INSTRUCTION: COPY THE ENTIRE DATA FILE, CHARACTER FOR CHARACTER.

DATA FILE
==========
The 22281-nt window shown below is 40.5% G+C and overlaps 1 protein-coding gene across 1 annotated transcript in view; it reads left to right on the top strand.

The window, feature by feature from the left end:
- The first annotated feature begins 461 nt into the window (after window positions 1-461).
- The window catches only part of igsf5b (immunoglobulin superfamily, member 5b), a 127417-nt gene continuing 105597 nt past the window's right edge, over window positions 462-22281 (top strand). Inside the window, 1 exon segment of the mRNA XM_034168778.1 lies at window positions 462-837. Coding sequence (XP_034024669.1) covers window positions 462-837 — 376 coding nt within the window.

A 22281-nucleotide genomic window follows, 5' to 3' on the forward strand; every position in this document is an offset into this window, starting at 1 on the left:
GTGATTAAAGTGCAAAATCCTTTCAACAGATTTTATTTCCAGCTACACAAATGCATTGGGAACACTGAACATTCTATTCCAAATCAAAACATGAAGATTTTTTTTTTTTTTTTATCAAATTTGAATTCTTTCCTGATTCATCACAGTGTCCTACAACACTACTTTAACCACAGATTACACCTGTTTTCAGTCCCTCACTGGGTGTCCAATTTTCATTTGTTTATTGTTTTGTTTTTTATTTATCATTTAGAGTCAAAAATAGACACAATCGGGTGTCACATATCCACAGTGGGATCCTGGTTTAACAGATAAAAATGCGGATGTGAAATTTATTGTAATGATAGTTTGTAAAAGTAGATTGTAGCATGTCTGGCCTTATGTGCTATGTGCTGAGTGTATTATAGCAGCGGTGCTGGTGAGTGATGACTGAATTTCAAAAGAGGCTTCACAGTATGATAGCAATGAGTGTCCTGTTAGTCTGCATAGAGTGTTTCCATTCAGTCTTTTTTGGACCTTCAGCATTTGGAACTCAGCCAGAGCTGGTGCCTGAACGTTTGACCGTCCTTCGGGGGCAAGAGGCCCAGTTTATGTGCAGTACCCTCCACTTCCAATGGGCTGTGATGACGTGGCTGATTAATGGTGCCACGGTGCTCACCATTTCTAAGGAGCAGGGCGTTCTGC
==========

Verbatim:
The 22281-nt window shown below is 40.5% G+C and overlaps 1 protein-coding gene across 1 annotated transcript in view; it reads left to right on the top strand.

The window, feature by feature from the left end:
- The first annotated feature begins 461 nt into the window (after window positions 1-461).
- The window catches only part of igsf5b (immunoglobulin superfamily, member 5b), a 127417-nt gene continuing 105597 nt past the window's right edge, over window positions 462-22281 (top strand). Inside the window, 1 exon segment of the mRNA XM_034168778.1 lies at window positions 462-837. Coding sequence (XP_034024669.1) covers window positions 462-837 — 376 coding nt within the window.

A 22281-nucleotide genomic window follows, 5' to 3' on the forward strand; every position in this document is an offset into this window, starting at 1 on the left:
GTGATTAAAGTGCAAAATCCTTTCAACAGATTTTATTTCCAGCTACACAAATGCATTGGGAACACTGAACATTCTATTCCAAATCAAAACATGAAGATTTTTTTTTTTTTTTTATCAAATTTGAATTCTTTCCTGATTCATCACAGTGTCCTACAACACTACTTTAACCACAGATTACACCTGTTTTCAGTCCCTCACTGGGTGTCCAATTTTCATTTGTTTATTGTTTTGTTTTTTATTTATCATTTAGAGTCAAAAATAGACACAATCGGGTGTCACATATCCACAGTGGGATCCTGGTTTAACAGATAAAAATGCGGATGTGAAATTTATTGTAATGATAGTTTGTAAAAGTAGATTGTAGCATGTCTGGCCTTATGTGCTATGTGCTGAGTGTATTATAGCAGCGGTGCTGGTGAGTGATGACTGAATTTCAAAAGAGGCTTCACAGTATGATAGCAATGAGTGTCCTGTTAGTCTGCATAGAGTGTTTCCATTCAGTCTTTTTTGGACCTTCAGCATTTGGAACTCAGCCAGAGCTGGTGCCTGAACGTTTGACCGTCCTTCGGGGGCAAGAGGCCCAGTTTATGTGCAGTACCCTCCACTTCCAATGGGCTGTGATGACGTGGCTGATTAATGGTGCCACGGTGCTCACCATTTCTAAGGAGCAGGGCGTTCTGC